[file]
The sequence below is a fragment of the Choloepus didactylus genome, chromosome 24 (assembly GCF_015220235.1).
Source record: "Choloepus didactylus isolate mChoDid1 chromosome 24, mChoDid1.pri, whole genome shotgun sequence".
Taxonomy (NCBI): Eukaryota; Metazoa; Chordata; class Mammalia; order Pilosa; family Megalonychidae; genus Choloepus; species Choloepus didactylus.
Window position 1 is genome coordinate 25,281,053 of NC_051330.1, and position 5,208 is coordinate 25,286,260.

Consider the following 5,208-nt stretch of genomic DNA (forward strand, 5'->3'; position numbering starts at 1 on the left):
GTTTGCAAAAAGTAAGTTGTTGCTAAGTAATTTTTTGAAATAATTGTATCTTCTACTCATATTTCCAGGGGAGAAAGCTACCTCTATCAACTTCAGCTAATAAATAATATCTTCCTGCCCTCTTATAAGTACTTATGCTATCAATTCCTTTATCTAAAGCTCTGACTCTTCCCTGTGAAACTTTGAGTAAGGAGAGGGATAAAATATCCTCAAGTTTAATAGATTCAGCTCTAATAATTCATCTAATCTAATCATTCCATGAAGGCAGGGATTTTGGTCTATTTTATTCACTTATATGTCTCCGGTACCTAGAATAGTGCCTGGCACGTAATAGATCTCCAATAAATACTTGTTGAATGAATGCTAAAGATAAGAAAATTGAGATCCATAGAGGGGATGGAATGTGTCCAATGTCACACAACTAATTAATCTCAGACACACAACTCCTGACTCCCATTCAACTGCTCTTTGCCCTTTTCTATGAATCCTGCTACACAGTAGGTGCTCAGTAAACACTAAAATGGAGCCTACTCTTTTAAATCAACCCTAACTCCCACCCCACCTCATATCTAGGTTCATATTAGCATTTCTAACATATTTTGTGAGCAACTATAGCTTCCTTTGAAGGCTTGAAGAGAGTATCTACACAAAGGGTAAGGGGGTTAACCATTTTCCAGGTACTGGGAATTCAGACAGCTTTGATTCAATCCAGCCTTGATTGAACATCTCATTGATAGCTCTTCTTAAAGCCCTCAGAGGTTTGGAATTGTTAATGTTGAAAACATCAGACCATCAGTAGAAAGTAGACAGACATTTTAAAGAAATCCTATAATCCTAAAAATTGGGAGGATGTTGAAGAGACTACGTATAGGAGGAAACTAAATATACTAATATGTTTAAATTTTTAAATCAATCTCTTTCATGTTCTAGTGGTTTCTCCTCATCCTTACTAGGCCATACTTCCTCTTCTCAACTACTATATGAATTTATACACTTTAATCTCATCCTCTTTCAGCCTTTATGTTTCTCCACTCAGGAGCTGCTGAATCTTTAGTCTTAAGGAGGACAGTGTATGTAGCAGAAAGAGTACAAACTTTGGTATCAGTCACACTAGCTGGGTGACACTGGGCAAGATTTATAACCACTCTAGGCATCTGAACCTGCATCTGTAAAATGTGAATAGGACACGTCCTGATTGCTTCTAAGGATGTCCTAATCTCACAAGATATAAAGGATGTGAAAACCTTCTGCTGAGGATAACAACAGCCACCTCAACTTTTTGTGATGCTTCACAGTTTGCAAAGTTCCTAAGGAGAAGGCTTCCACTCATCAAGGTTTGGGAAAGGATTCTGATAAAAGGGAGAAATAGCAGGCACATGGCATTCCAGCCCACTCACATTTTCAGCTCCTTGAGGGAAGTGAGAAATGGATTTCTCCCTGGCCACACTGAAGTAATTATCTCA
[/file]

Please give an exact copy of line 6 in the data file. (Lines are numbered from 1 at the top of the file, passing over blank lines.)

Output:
GTTTGCAAAAAGTAAGTTGTTGCTAAGTAATTTTTTGAAATAATTGTATCTTCTACTCATATTTCCAGGGGAGAAAGCTACCTCTATCAACTTCAGCTAATAAATAATATCTTCCTGCCCTCTTATAAGTACTTATGCTATCAATTCCTTTATCTAAAGCTCTGACTCTTCCCTGTGAAACTTTGAGTAAGGAGAGGGATAAAATATCCTCAAGTTTAATAGATTCAGCTCTAATAATTCATCTAATCTAATCATTCCATGAAGGCAGGGATTTTGGTCTATTTTATTCACTTATATGTCTCCGGTACCTAGAATAGTGCCTGGCACGTAATAGATCTCCAATAAATACTTGTTGAATGAATGCTAAAGATAAGAAAATTGAGATCCATAGAGGGGATGGAATGTGTCCAATGTCACACAACTAATTAATCTCAGACACACAACTCCTGACTCCCATTCAACTGCTCTTTGCCCTTTTCTATGAATCCTGCTACACAGTAGGTGCTCAGTAAACACTAAAATGGAGCCTACTCTTTTAAATCAACCCTAACTCCCACCCCACCTCATATCTAGGTTCATATTAGCATTTCTAACATATTTTGTGAGCAACTATAGCTTCCTTTGAAGGCTTGAAGAGAGTATCTACACAAAGGGTAAGGGGGTTAACCATTTTCCAGGTACTGGGAATTCAGACAGCTTTGATTCAATCCAGCCTTGATTGAACATCTCATTGATAGCTCTTCTTAAAGCCCTCAGAGGTTTGGAATTGTTAATGTTGAAAACATCAGACCATCAGTAGAAAGTAGACAGACATTTTAAAGAAATCCTATAATCCTAAAAATTGGGAGGATGTTGAAGAGACTACGTATAGGAGGAAACTAAATATACTAATATGTTTAAATTTTTAAATCAATCTCTTTCATGTTCTAGTGGTTTCTCCTCATCCTTACTAGGCCATACTTCCTCTTCTCAACTACTATATGAATTTATACACTTTAATCTCATCCTCTTTCAGCCTTTATGTTTCTCCACTCAGGAGCTGCTGAATCTTTAGTCTTAAGGAGGACAGTGTATGTAGCAGAAAGAGTACAAACTTTGGTATCAGTCACACTAGCTGGGTGACACTGGGCAAGATTTATAACCACTCTAGGCATCTGAACCTGCATCTGTAAAATGTGAATAGGACACGTCCTGATTGCTTCTAAGGATGTCCTAATCTCACAAGATATAAAGGATGTGAAAACCTTCTGCTGAGGATAACAACAGCCACCTCAACTTTTTGTGATGCTTCACAGTTTGCAAAGTTCCTAAGGAGAAGGCTTCCACTCATCAAGGTTTGGGAAAGGATTCTGATAAAAGGGAGAAATAGCAGGCACATGGCATTCCAGCCCACTCACATTTTCAGCTCCTTGAGGGAAGTGAGAAATGGATTTCTCCCTGGCCACACTGAAGTAATTATCTCA